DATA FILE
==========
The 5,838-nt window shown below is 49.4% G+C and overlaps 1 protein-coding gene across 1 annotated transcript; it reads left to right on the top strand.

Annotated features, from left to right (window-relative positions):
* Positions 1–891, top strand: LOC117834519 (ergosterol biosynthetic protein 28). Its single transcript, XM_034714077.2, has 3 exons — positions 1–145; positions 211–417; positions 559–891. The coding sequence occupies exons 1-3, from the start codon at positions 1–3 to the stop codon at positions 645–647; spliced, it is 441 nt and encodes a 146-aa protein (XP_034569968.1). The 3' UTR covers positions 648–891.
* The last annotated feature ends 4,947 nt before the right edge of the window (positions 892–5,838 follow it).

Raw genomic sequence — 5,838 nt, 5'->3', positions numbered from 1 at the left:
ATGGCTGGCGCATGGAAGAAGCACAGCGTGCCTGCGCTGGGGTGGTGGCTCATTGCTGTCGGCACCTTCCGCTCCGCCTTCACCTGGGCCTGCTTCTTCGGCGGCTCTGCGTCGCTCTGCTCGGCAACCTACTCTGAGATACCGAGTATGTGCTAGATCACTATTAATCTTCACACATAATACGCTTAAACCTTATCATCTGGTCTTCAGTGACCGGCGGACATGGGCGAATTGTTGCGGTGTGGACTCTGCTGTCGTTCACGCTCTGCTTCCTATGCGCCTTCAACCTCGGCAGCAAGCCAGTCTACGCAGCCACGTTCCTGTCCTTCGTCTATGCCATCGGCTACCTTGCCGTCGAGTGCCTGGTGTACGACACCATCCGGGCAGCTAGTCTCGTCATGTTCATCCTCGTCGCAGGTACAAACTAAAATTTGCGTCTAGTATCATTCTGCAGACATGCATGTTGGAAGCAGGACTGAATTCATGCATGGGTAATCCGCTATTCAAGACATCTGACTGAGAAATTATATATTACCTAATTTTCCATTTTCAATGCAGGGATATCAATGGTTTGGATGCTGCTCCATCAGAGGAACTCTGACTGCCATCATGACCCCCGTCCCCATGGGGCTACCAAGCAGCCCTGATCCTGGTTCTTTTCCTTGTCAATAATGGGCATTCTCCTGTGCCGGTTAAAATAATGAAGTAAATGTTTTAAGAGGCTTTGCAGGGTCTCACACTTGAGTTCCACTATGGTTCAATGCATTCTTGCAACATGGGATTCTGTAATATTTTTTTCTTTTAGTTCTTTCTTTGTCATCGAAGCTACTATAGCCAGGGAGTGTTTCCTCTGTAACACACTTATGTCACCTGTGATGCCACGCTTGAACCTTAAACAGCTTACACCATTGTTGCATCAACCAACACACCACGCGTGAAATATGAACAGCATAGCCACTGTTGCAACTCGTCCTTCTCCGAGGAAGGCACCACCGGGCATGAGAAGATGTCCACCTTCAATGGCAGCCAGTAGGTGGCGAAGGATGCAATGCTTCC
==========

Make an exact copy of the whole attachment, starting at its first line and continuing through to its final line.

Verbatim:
The 5,838-nt window shown below is 49.4% G+C and overlaps 1 protein-coding gene across 1 annotated transcript; it reads left to right on the top strand.

Annotated features, from left to right (window-relative positions):
* Positions 1–891, top strand: LOC117834519 (ergosterol biosynthetic protein 28). Its single transcript, XM_034714077.2, has 3 exons — positions 1–145; positions 211–417; positions 559–891. The coding sequence occupies exons 1-3, from the start codon at positions 1–3 to the stop codon at positions 645–647; spliced, it is 441 nt and encodes a 146-aa protein (XP_034569968.1). The 3' UTR covers positions 648–891.
* The last annotated feature ends 4,947 nt before the right edge of the window (positions 892–5,838 follow it).

Raw genomic sequence — 5,838 nt, 5'->3', positions numbered from 1 at the left:
ATGGCTGGCGCATGGAAGAAGCACAGCGTGCCTGCGCTGGGGTGGTGGCTCATTGCTGTCGGCACCTTCCGCTCCGCCTTCACCTGGGCCTGCTTCTTCGGCGGCTCTGCGTCGCTCTGCTCGGCAACCTACTCTGAGATACCGAGTATGTGCTAGATCACTATTAATCTTCACACATAATACGCTTAAACCTTATCATCTGGTCTTCAGTGACCGGCGGACATGGGCGAATTGTTGCGGTGTGGACTCTGCTGTCGTTCACGCTCTGCTTCCTATGCGCCTTCAACCTCGGCAGCAAGCCAGTCTACGCAGCCACGTTCCTGTCCTTCGTCTATGCCATCGGCTACCTTGCCGTCGAGTGCCTGGTGTACGACACCATCCGGGCAGCTAGTCTCGTCATGTTCATCCTCGTCGCAGGTACAAACTAAAATTTGCGTCTAGTATCATTCTGCAGACATGCATGTTGGAAGCAGGACTGAATTCATGCATGGGTAATCCGCTATTCAAGACATCTGACTGAGAAATTATATATTACCTAATTTTCCATTTTCAATGCAGGGATATCAATGGTTTGGATGCTGCTCCATCAGAGGAACTCTGACTGCCATCATGACCCCCGTCCCCATGGGGCTACCAAGCAGCCCTGATCCTGGTTCTTTTCCTTGTCAATAATGGGCATTCTCCTGTGCCGGTTAAAATAATGAAGTAAATGTTTTAAGAGGCTTTGCAGGGTCTCACACTTGAGTTCCACTATGGTTCAATGCATTCTTGCAACATGGGATTCTGTAATATTTTTTTCTTTTAGTTCTTTCTTTGTCATCGAAGCTACTATAGCCAGGGAGTGTTTCCTCTGTAACACACTTATGTCACCTGTGATGCCACGCTTGAACCTTAAACAGCTTACACCATTGTTGCATCAACCAACACACCACGCGTGAAATATGAACAGCATAGCCACTGTTGCAACTCGTCCTTCTCCGAGGAAGGCACCACCGGGCATGAGAAGATGTCCACCTTCAATGGCAGCCAGTAGGTGGCGAAGGATGCAATGCTTCC